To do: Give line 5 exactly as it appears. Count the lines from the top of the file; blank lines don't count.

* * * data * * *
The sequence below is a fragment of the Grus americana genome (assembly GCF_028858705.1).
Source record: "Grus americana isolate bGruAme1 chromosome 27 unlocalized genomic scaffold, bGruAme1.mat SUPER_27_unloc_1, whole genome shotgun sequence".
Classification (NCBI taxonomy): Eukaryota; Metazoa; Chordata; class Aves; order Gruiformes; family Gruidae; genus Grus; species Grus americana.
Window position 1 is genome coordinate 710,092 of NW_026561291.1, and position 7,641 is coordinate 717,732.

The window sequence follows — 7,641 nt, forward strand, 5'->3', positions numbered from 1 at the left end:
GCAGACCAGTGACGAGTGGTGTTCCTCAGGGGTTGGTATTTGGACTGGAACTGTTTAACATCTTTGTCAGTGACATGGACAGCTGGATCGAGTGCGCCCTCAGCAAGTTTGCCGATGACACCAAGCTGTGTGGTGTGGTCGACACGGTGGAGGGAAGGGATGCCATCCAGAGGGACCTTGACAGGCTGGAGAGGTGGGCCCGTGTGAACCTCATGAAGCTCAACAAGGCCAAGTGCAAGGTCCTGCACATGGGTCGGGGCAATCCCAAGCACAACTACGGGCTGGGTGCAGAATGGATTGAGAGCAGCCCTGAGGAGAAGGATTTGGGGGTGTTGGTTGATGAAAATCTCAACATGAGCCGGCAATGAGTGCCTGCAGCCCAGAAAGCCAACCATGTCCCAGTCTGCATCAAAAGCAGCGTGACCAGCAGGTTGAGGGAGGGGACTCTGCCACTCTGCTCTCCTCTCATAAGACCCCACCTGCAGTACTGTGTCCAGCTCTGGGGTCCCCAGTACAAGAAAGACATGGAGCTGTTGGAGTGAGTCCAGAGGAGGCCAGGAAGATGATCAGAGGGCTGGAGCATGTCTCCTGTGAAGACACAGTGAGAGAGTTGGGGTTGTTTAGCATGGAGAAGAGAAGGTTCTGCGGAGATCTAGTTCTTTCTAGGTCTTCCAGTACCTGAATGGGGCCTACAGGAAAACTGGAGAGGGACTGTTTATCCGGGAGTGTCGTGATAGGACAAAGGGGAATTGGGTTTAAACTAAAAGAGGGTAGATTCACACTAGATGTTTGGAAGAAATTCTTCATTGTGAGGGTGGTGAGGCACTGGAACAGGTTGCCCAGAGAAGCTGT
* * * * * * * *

The window sequence follows — 7,641 nt, forward strand, 5'->3', positions numbered from 1 at the left end: